I could spend pages recounting the things I learned, and the fascinating people I met, at The Harp Gathering, 2010. The techniques and information I personally gathered will take a little time to process and incorporate into my playing. The inspiration will last significantly longer.
I live in a “blue collar” community, devastated by the troubles of the automobile industry. We don’t have orchestras here – we have bands. When people learn I play the harp, they look at me like I’m crazy and ask, “Whatever would want to make you want to play the harp?”
Then that once a year weekend comes where this question is as absurd as, “Why would you want to breathe?”
As I watch people pushing or carrying their harps around the hallways of the Heritage Inn I feel that this is my real community. The empty, smelly factories with weeds growing up around them in my Detroit suburban neighborhood seem more like a bad dream. The streets were no one knows (and doesn’t care to know) their neighbor’s names doesn’t exist here. Just hallways filled with people with the same hopes, dreams and optimism about their future.
On the last morning of The Harp Gathering I looked out my window onto a newly plowed field. The golden morning sun had turned the plain brown earth into gold dust. “Fertile ground,” I thought. “It looks as if magic could grow here.” So instead of joining everyone under the Oak Tree for breakfast, I carried my muffin and coffee back to my room and continued watching the morning unfold. A pair of mallard ducks could be seen from my window, and as I watched them, a rabbit hopped into sight and began grazing on the clover. “Looks like I’m back in Tolkien’s Middle Earth again, just like last year,” I softly said to myself. I then heard my neighbor quietly tuning his harp. For me, that was even better than being in Hobbiton.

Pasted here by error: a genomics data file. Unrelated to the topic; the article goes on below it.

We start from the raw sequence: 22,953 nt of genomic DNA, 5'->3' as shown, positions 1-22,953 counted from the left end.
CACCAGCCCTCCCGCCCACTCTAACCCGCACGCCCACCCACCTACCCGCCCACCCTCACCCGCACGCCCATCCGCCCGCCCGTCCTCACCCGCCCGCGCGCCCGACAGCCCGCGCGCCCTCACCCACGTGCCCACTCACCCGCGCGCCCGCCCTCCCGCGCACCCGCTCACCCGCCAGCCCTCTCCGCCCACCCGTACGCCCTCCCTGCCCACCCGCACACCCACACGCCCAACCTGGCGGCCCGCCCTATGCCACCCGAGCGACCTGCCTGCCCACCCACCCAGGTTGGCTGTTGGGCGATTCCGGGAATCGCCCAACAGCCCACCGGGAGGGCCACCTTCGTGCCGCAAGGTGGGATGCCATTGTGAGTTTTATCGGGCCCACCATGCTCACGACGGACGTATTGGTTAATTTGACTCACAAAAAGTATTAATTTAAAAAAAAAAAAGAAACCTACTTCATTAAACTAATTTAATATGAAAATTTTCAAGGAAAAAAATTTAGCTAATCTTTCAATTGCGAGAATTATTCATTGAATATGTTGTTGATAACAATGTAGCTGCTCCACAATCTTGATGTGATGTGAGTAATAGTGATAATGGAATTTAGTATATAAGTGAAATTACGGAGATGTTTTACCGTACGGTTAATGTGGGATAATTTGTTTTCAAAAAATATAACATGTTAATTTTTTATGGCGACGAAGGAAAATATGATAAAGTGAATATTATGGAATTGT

That morning was a beautiful time of reflection. All the time I had spent in workshops and chatting with friends from last year, and new friends from this year, gently swirled around in my head. I had seen the same light in the veteran harpists eyes that I saw in the novices. They were illuminated by the learning and sharing of knowledge.
I thought about Denise Grupp-Verbon’s workshop, Zen Harp: Explore your path. She had said that a person who is following the martial arts tradition doesn’t usually speak about it. They just live it. The workshop I took after that was one of Pamela Bruner’s. As I think back on that now, I think of how she wasn’t showing off her knowledge and giving us strict rules like my previous music teachers. Like a “sensi” she showed us how she had walked her own path without insisting that we march in step behind her. She was also open to learning from us. In my book, that’s the true mark of a teacher.
I thought about the nurturing spirit of Sue Richards. She gently shared knowledge and encouragement. She made us feel precious.
Timothy Harper brought a huge smile to my face as I thought of him. He understood us so well. He knows the worries we have about performing and wanted so badly to help us overcome our fears. One by one he handed us magic seeds to plant in our minds that would assist us in sharing our gift with our audiences.
Planting seeds. That’s what was happening in and around the Heritage Inn that weekend. As the farmers where putting their seeds in the ground around us, our teachers were planting seeds of knowledge and encouragement in the fertile ground of our minds and hearts.
I can just feel the magic beginning to grow.